Figure 1: Order table Decomposed into Orders and Order Details
This corrected some data anomaly errors in my data, however, data anomalies are still possible under 2NF. To prevent these anomalies, I need an additional rule: Third Normal Form (3NF).
A table is said to be in Third Normal Form (3NF) if:
- It is in Second Normal Form and
- If all non-key fields are mutually independent, that is, all fields are functionally dependant ONLY on the primary key field(s).
There are two main sources of data anomalies that 3NF corrects are 1) Redundant Data and 2) Calculated fields.
Although I removed some of the redundant data when I split the Order table into Orders and OrderDetails, there is still some redundancy left, namely ProductNum and Item. Both of these fields are dependant on the entire primary key, so they comply with 2NF. However The ProductNum and Item fields are mutually dependant, that is, they depend upon each other. The product number determines the item description and the item description determines the product number.
Just as we saw in 2NF, redundancy can lead to inconsistent data being entered into the database or correct information being changed after the fact. Figure 2 shows some data anomalies possible under 2NF as a result of redundant data.
Figure 2: 2NF Data Anomalies Due to Redundant Data
Product A7S has two different items associated with it: either a wrench or a nail. Which is it?
Also, two product numbers (B7G and B7H) are associated with an Item called "saw". Is this the same saw or not?
Mutual dependency is also an issue with storing calculated values. Suppose I had a Quantity and Price field and I decided to calculate the ExtendedPrice by multiplying the them. This is a common database error made by novices.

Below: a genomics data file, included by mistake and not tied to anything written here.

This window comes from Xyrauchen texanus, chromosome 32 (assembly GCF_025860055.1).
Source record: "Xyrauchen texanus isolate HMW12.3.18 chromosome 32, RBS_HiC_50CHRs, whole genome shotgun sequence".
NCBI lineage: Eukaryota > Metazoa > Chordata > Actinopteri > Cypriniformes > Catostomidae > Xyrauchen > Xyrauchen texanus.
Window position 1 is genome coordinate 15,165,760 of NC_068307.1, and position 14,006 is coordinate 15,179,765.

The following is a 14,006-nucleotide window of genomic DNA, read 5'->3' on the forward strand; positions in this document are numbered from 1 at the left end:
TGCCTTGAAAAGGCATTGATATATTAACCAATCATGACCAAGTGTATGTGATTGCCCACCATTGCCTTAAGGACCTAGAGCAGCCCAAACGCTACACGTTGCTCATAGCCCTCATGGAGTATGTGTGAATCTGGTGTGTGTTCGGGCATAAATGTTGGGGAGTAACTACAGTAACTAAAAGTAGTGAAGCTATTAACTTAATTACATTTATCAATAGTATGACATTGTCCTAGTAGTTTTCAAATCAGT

The problem is one of dependency. The Extended Price calculation depends on the Quantity and Price fields for its value. 3NF says that no field should depend on any field except those making up the primary key.
If I store that calculation and later go back and change one of the dependant fields (either the Quantity or the Price), my calculation will be incorrect. Figure 3 shows some calculated values anomalies.
Figure 3: Anomalies with Calculated Values
First of all, if the user is manually calculating and typing in the value of the Extended Price, the value could be anything, even a calculation from a different row. So let's assume I have an automated process, a formula in a form which calculates the value.
The problem is that you must depend on programming to maintain your data integrity, not the database itself. If the integrity is maintained at the database level, it cannot be subverted.
In the case of the table above, the first anomalous record was caused by changing the Quantity from 1 to 2 after the fact. But because I didn't have a process to re-calculate the value if Quantity changed, the Extended Price is now wrong.
In the second case, an Update Query was used to raise the price of nails was raised from $0.09 to $0.10. Unfortunately, the query did not include a new calculation, so all Extended Price calculations for nails are now wrong.
The problem of calculated values is a simple one to solve. Don't. As a general rule, I just don't store calculations. There are minor exceptions, but in most cases, I'll be safe by just leaving them out. When I need these values, I'll calculate them as output in either a query, form, or report.
As with 2NF, the solution to redundant data is to remove it to a separate table, leaving one field to join back to the original. In this case, the ProductNum, Item, and Price fields will go into the Products table. I'll leave ProductNum in the Order Detail table to maintain the relationship. Figure 4 is the result.
Figure 4: Decomposing Order Details to Remove Redundant Data
So now I've removed as much redundant data as possible. There's still a little left. There always will be in order to maintain the relationships between tables. But none of the redundancy will result in data anomalies, so I can say with confidence that my tables are now normalized to Third Normal Form. Figure 5 shows the final design.
Figure 5: Final Design
In my next and final post: The Normal Forms: In A Nutshell, I'll wrap it all up.